7. Link GPO to domain level.
  8. Repeat steps 1-7 for every domain in the forest.

Wait until all clients receive and apply new GPO.

Configure Domain Controllers to require signing

When new GPO is applied, create new GPO to configure domain controllers:

  1. On domain member with GPMC (Group Policy Management Console) installed,
    open GPMC console (gpmc.msc);
  2. Expand Forest\Domains\Current Domain\Group Policy Objects;
  3. Create new GPO item and provide GPO name (say, Server LDAP Signing);
  4. Edit created GPO;
  5. Expand Computer Configuration\Policies\Windows Settings\Security
    Settings\Local Policies\Security Options
    ;
  6. Open Domain controller: LDAP server signing requirements item and
    select Require Signing option;
  7. Link GPO to “Domain Controllers” container.
  8. Repeat steps 1-7 for every domain in the forest.

Wait until all domain controllers receive and apply new GPO. Test if all systems are able to communicate with domain controllers. In the event of failure, revert signing requirements to “None” and consult with vendor support to identify and resolve the problem.

Configure Clients to require signing

Use steps below to configure clients to require LDAP signing:

  1. On domain member with GPMC (Group Policy Management Console) installed, open GPMC console (gpmc.msc);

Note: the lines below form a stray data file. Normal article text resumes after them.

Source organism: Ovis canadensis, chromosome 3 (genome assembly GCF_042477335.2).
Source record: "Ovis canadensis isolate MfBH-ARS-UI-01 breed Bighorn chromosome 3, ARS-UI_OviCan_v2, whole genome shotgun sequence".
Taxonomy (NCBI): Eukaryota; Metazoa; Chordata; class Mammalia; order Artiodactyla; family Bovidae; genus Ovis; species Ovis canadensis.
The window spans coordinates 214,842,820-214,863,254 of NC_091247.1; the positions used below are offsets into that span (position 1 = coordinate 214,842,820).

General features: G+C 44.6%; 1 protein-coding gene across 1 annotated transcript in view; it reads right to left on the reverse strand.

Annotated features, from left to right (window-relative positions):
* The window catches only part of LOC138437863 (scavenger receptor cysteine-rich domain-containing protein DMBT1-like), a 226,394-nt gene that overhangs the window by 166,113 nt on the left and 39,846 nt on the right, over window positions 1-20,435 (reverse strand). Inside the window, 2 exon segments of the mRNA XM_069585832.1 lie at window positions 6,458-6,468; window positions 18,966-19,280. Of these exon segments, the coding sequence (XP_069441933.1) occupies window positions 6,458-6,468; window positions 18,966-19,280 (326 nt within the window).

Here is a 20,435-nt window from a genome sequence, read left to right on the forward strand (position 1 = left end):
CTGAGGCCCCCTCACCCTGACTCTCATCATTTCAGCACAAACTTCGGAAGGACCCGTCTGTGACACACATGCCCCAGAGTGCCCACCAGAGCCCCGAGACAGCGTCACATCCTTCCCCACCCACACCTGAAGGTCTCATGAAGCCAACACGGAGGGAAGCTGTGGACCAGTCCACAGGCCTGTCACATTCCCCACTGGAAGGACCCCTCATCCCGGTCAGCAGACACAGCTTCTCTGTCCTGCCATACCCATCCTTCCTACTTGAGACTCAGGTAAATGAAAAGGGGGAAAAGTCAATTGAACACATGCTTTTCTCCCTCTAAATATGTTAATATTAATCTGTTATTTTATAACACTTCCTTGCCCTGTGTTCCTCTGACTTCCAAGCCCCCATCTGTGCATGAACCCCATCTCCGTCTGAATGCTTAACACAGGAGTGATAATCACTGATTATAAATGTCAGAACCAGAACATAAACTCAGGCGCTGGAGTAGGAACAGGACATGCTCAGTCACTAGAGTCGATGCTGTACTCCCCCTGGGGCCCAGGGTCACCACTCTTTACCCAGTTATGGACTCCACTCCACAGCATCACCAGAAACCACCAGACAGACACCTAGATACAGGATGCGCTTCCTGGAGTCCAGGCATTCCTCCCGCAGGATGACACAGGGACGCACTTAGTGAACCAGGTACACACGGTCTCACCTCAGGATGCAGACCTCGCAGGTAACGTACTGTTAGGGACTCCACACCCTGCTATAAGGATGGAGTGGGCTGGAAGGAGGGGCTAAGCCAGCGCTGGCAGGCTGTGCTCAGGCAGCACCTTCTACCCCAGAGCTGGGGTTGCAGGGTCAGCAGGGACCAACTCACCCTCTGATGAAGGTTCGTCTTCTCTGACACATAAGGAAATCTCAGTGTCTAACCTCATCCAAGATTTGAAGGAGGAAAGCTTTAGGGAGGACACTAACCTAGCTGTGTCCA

2. Expand Forest\Domains\Current Domain\Group Policy Objects;
  3. Edit previously created GPO (Client LDAP Signing);
  4. Expand Computer Configuration\Policies\Windows Settings\Security Settings\Local Policies\Security Options;
  5. Open Network security: LDAP client signing requirements item and select Require Signing option;
  6. Repeat steps 1-5 for every domain in the forest.

Wait until all clients receive and apply new GPO. Then all domain members are ready to install new update referenced in security advisory.

Mitigation for other platforms

If your network contains non-Microsoft systems (*nix systems, firewalls/gateways, etc.) that communicate with AD domain controllers, it is highly recommended to contact manufacturer of that particular system for support.

Note: Advisory update doesn’t affect clients that use simple bind to authenticate on domain controllers. However, the use of simple bind is strongly discouraged unless LDAP over TLS is used, because simple bind exposes client password in clear text.

Reference Materials

15 Comments

  1. Avatar Tango on January 23, 2020 at 2:37 am

    To clarify , do I need to change software that connects via LDAP to DCs eg McAfee ePo/Moodle etc to use LDAPS or 3269 instead as well as enabling the group polcies in the article ?

    Thanks

    • Vadims Podāns Vadims Podāns on January 23, 2020 at 2:49 am

      As far as I understand, no need to change configuration when LDAP over TLS is used. LDAPS provides message integrity and privacy via TLS.

      • Avatar Tango on January 23, 2020 at 3:23 am

        So any systems that are just LDAP (389/GC (3268) need to be reconfigured to LDAPS (636)/GC (3289).
        It also looks as though Mac sytems are connecting using LDAP , I guess these will need changed too 🙂

        Thanks for your help.

        • Vadims Podāns Vadims Podāns on January 23, 2020 at 3:25 am

          Either, move to LDAPS, or just enable signing as mentioned in the article.

  2. Avatar Erwin van Rens on January 23, 2020 at 3:22 am